ISLAMABAD: Adviser to Prime Minister on Foreign Affairs Sartaj Aziz on Monday categorically dispelled an impression of Pakistan’s international isolation, saying, it was pursuing an active foreign policy for promoting and protecting its national interests in the changing geo-strategic situation in the region.
Flanked by Minister for Information, Broadcasting and Cultural Heritage Pervaiz Rashid, Special Assistant to Prime Minister on foreign affairs Tariq Fatemi and foreign secretary Aizaz Ahmed Chaudhry, he was briefing editors and anchor persons on the entire gamut of foreign policy and Pakistan’s strategy to address emerging challenges in terms of its relations to its neighbours and other countries of the world.
He dwelt at length on Afghanistan, Pakistan relations with India, United States, China, Saudi Arabia, Iran, Gulf Cooperation Countries and recounted many achievements of a successful government’s policy in forging its foreign relations while pursuing its vital national interests. After giving an overview of the foreign policy, Aziz answered questions of the journalists on various important issues concerning its relations with different countries.
Aziz said the peace process in Afghanistan was deadlocked and could take time to restart. Despite 15 years of war in Afghanistan, peace could not be restored there hence it would come through dialogue. Afghan Taliban who might not be able to capture Kabul but had the ability to continue fighting. If they started gaining ground they would not talk but if they failed they would come to talks.
However, he made it clear it was not in the hands of Pakistan to bring all the Afghan Taliban groups to a negotiating table but it was ready to facilitate a dialogue process for achieving lasting peace in Afghanistan.
Sartaj Aziz said Pakistan had some influence over Taliban. But since the operation Zarb-e Azb, the Taliban mostly had shifted into Afghanistan and most of their fighting capability was inside Afghanistan now.
Aziz said it was too early to say when the dialogue could kick off again but Pakistan would continue efforts towards that end but talks had to be between Afghan government and the Taliban.
Questioned on firing incident at Torkham border with Afghanistan, he said Pakistan was well in its right to erect a gate inside its border and no one was being allowed to cross into Pakistan since June 1, 2016 without valid documents.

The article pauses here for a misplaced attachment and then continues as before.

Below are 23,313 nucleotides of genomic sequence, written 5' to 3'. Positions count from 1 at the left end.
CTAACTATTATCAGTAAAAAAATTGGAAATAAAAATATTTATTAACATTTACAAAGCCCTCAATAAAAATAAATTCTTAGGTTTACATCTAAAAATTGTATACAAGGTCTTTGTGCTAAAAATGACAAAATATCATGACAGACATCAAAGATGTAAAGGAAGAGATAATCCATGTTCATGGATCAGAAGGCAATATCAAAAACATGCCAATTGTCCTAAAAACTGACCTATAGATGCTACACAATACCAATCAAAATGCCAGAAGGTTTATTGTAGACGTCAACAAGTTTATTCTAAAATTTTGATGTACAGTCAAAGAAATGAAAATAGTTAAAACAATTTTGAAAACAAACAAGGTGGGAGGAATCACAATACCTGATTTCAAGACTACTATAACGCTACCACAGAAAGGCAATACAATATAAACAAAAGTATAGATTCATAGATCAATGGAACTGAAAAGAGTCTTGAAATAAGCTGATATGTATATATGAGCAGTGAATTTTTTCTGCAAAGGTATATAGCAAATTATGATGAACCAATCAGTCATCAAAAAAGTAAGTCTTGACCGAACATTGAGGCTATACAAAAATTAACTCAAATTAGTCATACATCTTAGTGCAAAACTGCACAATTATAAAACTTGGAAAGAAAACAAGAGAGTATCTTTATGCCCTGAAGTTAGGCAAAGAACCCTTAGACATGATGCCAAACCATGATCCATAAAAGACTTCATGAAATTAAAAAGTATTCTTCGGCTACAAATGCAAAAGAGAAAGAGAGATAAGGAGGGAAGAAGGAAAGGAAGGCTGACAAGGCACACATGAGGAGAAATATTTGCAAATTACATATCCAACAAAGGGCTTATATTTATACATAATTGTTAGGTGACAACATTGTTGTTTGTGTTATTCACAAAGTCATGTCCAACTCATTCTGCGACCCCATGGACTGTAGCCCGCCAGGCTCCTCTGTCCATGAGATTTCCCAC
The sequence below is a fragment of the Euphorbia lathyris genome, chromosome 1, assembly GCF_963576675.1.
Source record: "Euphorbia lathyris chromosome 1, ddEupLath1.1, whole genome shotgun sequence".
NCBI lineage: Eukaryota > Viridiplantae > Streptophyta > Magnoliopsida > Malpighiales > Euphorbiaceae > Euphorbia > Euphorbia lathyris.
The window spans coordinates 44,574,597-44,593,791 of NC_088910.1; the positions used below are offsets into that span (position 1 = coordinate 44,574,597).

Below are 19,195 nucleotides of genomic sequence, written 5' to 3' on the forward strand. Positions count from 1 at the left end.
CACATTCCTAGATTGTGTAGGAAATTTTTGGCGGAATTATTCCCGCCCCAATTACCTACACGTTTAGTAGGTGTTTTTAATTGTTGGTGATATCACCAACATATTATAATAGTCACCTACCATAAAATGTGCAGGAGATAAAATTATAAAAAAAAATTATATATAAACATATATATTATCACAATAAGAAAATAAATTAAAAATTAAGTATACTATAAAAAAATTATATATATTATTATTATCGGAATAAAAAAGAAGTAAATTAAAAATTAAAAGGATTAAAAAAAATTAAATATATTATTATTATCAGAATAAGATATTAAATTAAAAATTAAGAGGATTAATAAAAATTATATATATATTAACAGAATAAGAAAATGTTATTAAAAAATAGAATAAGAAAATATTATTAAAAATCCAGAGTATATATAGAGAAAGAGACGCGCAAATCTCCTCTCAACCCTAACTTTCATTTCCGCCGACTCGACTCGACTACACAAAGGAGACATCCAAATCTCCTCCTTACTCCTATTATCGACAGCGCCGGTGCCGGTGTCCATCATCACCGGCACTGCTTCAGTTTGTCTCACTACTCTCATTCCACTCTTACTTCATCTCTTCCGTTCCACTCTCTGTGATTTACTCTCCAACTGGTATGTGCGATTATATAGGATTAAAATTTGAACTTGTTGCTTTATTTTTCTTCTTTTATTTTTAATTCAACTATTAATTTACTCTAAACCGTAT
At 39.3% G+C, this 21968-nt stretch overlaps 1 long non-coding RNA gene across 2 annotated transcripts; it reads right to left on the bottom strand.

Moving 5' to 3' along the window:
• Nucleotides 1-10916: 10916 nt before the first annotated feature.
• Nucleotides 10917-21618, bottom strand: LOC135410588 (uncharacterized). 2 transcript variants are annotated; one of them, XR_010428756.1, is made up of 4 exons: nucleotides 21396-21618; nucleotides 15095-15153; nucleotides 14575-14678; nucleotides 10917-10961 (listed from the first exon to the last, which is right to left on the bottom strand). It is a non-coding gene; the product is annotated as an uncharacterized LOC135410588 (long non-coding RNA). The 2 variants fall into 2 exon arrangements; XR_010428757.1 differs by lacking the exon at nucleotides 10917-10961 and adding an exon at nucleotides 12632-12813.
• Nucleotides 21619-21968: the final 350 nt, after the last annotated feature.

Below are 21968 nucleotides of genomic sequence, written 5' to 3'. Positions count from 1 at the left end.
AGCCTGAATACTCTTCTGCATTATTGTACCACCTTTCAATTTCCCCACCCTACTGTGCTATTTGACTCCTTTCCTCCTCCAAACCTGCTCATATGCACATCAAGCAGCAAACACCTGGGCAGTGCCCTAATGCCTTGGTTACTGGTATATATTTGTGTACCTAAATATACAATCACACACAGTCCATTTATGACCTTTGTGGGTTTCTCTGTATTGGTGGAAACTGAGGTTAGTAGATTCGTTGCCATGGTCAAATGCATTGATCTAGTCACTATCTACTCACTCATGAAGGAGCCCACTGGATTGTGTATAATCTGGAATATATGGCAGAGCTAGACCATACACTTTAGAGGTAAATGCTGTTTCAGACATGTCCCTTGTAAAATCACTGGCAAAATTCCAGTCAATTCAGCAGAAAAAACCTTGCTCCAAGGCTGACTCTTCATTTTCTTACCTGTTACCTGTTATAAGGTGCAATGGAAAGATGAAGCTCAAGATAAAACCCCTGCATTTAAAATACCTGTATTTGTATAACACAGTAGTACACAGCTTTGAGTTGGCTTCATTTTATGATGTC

Aziz said after talks with his Afghani counterpart in the sidelines of the recently concluded Shanghai Cooperation Organization (SCO), a high level mechanism had been agreed upon between the two sides under which Director Generals of both the countries would decide where to built gates for better management of the border between the two sides. This arrangement would help avoid untoward incidents in future, he added.
Signifying importance of the border management, he said Pakistan could not afford to have loose border with Afghanistan as all the attackers committing terrorism here came from across the border. It was in the interest of Islamabad and Kabul to have border management to curb the incidents of terrorism. It was very important in efforts being made by the two sides to counter terrorism, he added.
He said Pakistan had already reviewed its Afghan policy and was now following a policy of non-interference in Afghan affairs and had no favourites among Afghan groups.
Asked why Afghanistan was objecting to erection of a gate at Torkham border, he said it might like to have a loose border through which timber, marble and drugs could be smuggled across the border.
On Pakistan’s relations with India, he said Pakistan wanted to have peaceful relations with India but it would not back down from its principled stance over Kashmir. If there have to be an improvement in relations between the two countries, there have to be a dialogue on all issues including the core issue of Kashmir, he added.
However, Pakistan did not want to escalate tension with India and its minimum objective was to avoid further tension with its neighbor.
Questioned on Indian quest to become member of the 48-member Nuclear Suppliers Group (NSG), he said it was not acceptable to Pakistan that despite being a non-signatory to the Nuclear Non-Proliferation (NPT) , India should become its member. Pakistan therefore had emphasized that a criteria-based approach should be followed as both Pakistan and India had not signed NPT hence if India was to become NSG member, Pakistan should also be given this opportunity. Secondly, if India alone was given membership it would undermine the strategic stability in the region and many countries were convinced of this argument advanced by Pakistan, he said.
It was not only China and Turkey but many other countries like Brazil, Austria, Kazakhistan, Norway and Switzerland which supported Pakistan stance in NSG, he mentioned.
However, Aziz said the issue of NSG membership had not gone away hence Pakistan was working out a post-Seoul Strategy on it.
“We will continue our diplomatic offensive in this regard”, Sartaj Aziz said. -APP